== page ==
Now there might be a “hidden” reason Microsoft states you cannot do this, and there might be a flaw in my approach, but it sure does seem nice to do it like this. I’ll admit though that Microsoft are correct in the sense that it did require some tweaks to get this working and it wasn’t exactly available out of the box. (I have heard the argument before that coding is cheating because then you can do “everything”. Maybe, but MSFT could have provided some pointers even if it requires some legwork on your own.) If you are enrolling on the order of 10-20 devices you’re probably better off using the cradling procedure, unless you have a special interest in doing it different. This doesn’t pay off until you have an amount of devices that can justify that you configure and test provisioning xml, writing utilities, etc.

The manual tweaks yes…Allow me to elaborate on that part. It doesn’t seem very accessible the way I just described it. You probably don’t want to do all this xml thing for other than testing anyways. Your MDM solution of choice should probably provide you with options for setting things like server name, domain, etc. It’s probably not that much effort making it set the ClientAuthCertRequired to 1 either. Setting user name, and email address may or may not be supported depending on the scripting capabilities available to you. The approach I might be taking is to extend the certificate enroller utility I posted two weeks ago. I haven’t worked out the details for that however so for the moment I don’t have a new release available, and I’m not making any promises either 🙂 If you’re comfortable with Visual Studio you should be able to work it out though based on the bits I’ve provided in the sections above.

I’ll only briefly touch upon signing and encryption of messages. You cannot configure this before completing the first sync. This primarily being that you need to be running SP1 for Exchange 2007 server side, so the device needs to “negotiate” the capabilities before enabling this. The user then gets a new option enabled in his mail configuration due to the fact that he’s got a certificate on the device to sign and encrypt individual messages. Or you as MDM admin guy can configure that one or both of these is always a requirement for sending a message. There are already policies/settings for managing this in SCMDM, and most likely other MDM platforms handle this equally good. But then you have to choose signing and encryption algorithms and everything. You’re probably just as well looking up the official documentation on this topic, and make your own decisions:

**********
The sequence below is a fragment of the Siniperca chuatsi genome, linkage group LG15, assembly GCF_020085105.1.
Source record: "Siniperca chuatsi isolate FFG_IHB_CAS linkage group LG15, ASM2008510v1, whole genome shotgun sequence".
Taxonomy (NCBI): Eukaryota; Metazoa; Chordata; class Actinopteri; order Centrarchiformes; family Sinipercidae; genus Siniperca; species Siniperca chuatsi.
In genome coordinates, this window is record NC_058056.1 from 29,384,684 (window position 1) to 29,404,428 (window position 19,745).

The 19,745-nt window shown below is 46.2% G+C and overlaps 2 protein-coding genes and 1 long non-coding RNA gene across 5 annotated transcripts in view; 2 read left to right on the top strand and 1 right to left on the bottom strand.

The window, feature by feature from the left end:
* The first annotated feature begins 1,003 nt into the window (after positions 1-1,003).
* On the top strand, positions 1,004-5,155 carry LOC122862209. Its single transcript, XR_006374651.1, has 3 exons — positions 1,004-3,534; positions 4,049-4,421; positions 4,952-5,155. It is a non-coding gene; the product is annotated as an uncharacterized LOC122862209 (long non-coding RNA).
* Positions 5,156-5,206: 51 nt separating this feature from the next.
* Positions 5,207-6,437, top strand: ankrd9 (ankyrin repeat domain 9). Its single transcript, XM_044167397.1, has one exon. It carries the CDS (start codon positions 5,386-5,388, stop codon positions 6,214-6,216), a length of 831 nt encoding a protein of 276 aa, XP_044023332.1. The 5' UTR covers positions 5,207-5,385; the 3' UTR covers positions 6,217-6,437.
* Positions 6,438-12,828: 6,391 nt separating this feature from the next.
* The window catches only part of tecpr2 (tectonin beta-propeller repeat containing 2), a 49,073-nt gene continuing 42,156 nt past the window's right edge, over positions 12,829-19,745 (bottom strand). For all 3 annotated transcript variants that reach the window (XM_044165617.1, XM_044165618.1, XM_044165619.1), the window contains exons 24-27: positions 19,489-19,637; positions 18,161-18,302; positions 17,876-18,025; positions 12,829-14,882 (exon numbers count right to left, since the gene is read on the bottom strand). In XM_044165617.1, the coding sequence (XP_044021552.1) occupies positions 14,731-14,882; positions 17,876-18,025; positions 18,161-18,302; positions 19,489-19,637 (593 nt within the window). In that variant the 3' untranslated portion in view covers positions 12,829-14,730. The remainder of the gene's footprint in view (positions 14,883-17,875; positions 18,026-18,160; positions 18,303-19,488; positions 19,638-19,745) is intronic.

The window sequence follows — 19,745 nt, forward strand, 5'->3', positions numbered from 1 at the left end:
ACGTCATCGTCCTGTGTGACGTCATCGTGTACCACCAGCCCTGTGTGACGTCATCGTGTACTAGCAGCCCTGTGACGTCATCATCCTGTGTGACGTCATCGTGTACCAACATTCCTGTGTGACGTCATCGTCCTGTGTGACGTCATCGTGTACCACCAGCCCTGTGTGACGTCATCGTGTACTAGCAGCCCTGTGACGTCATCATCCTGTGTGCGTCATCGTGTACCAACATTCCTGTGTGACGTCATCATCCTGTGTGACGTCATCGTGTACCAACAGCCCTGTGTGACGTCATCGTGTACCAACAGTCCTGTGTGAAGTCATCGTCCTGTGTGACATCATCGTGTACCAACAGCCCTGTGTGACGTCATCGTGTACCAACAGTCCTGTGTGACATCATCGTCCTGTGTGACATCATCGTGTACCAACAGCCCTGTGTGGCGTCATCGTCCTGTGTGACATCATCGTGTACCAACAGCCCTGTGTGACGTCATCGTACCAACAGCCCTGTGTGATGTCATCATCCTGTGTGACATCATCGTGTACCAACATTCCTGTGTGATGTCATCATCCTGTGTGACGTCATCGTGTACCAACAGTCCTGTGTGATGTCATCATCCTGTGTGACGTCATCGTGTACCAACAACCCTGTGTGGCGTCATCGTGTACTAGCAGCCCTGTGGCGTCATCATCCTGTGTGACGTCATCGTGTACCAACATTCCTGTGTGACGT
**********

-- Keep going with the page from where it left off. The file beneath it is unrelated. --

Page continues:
http://msdn.microsoft.com/en-us/library/bb737380.aspx

I don’t know about you, but I think things are starting to shape up now, and we’re getting somewhere with the whole personal certificates concept 🙂

7 thoughts on “Personal Certificates and Exchange ActiveSync”

  1. So if I configure windows mobile device to use certificates (self-signed or 3rd party), user will not be asked to enter new password to re-initiate sync after user change password for his/her domain account? This is based on a scenario where user’s domain account password has to be reset every 90 days.
    I am trying to determine if there is an alternative to entering new password in the mobile device every 90 days.

    Thanks,
    GS

  2. With client certificates you do not have to re-enter your password on the device. By default a user certificate will have a valid period of one year, which means you must re-enroll every year, (and possibly use the password when doing this), but other than that the password is no longer an issue.

  3. Hi, Is there a way to have both password and client certificate enabled so as to double up the security. I would like to have the password re-entered on device if the AD password changes.

  4. Not to my knowledge. ActiveSync can only handle one authentication type. Part of the point in moving to certificates is getting rid of the password which in addition to the security perspective also is annoying from a user perspective 🙂 The certificate is separate from the password attribute so when using a certificate ActiveSync will not have any knowledge of expiration dates on the password.

    If you want to handle certificates in a more strict manner you can edit the template and set the validity to less than 1 year (which is the default). You can also look into enrolling separate certificates for the device and have this checked/verified at the edge (on something like ISA server) although this requires some extra work (read: coding or buying third-party apps). You can also put the Exchange server behind a VPN tunnel that requires username/password, but I would discourage you from doing this. (It’s not a good user experience if you experience drops in connections, and it will consume extra battery.)

    Combining some of the above you could go for SCMDM as a device management solution, but that’s a lot of extra work if you do not need an MDM solution 🙂

  5. Loading xml files on the device like this is a Windows Mobile specific thing.
    iPhone supports client certificates, and some Android devices do as well, but how you enroll the certificates for these operating systems would require a different approach.

Leave a Reply

Your email address will not be published. Required fields are marked *

*